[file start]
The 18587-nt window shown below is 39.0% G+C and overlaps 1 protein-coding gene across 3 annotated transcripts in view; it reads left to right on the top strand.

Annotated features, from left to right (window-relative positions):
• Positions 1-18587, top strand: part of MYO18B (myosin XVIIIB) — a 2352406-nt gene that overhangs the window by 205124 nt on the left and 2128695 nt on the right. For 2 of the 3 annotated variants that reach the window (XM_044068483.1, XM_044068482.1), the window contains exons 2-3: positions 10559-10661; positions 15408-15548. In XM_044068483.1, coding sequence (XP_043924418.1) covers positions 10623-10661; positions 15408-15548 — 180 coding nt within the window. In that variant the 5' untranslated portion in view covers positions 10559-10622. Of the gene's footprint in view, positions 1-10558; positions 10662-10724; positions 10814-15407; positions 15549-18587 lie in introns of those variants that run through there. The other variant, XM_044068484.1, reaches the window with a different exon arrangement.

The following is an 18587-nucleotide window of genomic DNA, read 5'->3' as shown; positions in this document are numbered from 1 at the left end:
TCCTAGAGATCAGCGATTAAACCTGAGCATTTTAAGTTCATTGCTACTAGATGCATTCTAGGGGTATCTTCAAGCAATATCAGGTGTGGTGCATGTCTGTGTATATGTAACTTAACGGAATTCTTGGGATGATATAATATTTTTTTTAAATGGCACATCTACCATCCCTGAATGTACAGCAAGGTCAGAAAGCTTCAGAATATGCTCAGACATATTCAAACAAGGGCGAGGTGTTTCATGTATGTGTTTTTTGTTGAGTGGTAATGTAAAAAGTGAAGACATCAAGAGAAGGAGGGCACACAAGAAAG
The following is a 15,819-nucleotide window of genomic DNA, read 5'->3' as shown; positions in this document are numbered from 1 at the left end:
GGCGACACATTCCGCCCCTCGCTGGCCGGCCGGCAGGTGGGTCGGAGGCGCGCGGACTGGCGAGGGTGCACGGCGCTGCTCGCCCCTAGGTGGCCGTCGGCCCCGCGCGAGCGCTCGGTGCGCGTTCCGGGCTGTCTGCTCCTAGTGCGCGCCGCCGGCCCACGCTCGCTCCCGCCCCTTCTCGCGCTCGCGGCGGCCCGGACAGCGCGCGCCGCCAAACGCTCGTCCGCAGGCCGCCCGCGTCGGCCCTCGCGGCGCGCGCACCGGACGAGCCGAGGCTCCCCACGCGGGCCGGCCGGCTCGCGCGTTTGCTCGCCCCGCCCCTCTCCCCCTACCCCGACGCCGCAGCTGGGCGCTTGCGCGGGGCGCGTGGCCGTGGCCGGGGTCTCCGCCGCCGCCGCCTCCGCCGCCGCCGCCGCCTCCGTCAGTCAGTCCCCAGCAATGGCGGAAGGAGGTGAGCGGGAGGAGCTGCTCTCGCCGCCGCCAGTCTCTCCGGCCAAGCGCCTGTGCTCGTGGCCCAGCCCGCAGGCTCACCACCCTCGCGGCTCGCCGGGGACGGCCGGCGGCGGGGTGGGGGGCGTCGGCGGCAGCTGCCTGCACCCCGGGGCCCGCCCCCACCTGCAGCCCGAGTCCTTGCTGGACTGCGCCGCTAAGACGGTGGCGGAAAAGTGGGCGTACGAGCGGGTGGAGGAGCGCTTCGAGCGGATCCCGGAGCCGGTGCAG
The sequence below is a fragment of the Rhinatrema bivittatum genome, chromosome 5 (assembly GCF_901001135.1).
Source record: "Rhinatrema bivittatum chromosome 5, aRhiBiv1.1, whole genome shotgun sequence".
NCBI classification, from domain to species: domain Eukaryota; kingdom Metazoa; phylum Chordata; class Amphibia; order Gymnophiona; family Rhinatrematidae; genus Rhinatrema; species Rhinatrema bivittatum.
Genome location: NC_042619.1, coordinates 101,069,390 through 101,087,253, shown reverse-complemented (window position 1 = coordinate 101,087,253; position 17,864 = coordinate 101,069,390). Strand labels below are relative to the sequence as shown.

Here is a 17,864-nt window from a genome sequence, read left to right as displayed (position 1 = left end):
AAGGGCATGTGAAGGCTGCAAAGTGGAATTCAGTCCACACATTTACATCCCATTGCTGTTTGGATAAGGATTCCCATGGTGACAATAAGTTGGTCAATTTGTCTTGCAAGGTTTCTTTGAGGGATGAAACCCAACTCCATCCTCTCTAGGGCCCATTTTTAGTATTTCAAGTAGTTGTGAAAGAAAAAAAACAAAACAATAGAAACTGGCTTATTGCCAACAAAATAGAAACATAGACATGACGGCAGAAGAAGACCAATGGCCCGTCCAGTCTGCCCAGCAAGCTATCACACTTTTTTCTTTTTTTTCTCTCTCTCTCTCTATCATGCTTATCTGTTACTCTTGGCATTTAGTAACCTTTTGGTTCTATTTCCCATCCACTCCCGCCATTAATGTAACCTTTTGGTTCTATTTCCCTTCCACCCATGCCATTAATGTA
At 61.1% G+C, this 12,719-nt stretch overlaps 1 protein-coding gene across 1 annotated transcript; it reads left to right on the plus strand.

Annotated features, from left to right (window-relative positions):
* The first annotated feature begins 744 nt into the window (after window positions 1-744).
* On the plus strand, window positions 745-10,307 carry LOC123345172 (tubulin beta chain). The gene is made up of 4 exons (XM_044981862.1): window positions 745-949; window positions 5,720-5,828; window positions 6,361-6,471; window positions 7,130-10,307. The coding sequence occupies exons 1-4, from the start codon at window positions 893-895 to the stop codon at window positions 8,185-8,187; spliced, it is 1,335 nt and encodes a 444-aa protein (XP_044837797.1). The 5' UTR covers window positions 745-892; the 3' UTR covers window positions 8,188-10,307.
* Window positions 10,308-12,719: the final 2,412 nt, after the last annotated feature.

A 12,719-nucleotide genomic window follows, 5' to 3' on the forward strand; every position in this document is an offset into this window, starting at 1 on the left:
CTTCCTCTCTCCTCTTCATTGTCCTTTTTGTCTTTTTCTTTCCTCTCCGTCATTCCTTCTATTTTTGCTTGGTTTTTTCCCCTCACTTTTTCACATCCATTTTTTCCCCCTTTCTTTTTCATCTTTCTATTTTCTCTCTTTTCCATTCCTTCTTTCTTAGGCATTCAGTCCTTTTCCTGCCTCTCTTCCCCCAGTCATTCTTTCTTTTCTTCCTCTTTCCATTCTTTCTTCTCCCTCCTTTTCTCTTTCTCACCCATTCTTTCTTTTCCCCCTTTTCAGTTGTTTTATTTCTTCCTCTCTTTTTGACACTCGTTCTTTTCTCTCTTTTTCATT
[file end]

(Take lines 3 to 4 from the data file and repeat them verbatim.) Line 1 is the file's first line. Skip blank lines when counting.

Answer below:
• Positions 1-18587, top strand: part of MYO18B (myosin XVIIIB) — a 2352406-nt gene that overhangs the window by 205124 nt on the left and 2128695 nt on the right. For 2 of the 3 annotated variants that reach the window (XM_044068483.1, XM_044068482.1), the window contains exons 2-3: positions 10559-10661; positions 15408-15548. In XM_044068483.1, coding sequence (XP_043924418.1) covers positions 10623-10661; positions 15408-15548 — 180 coding nt within the window. In that variant the 5' untranslated portion in view covers positions 10559-10622. Of the gene's footprint in view, positions 1-10558; positions 10662-10724; positions 10814-15407; positions 15549-18587 lie in introns of those variants that run through there. The other variant, XM_044068484.1, reaches the window with a different exon arrangement.

The following is an 18587-nucleotide window of genomic DNA, read 5'->3' as shown; positions in this document are numbered from 1 at the left end: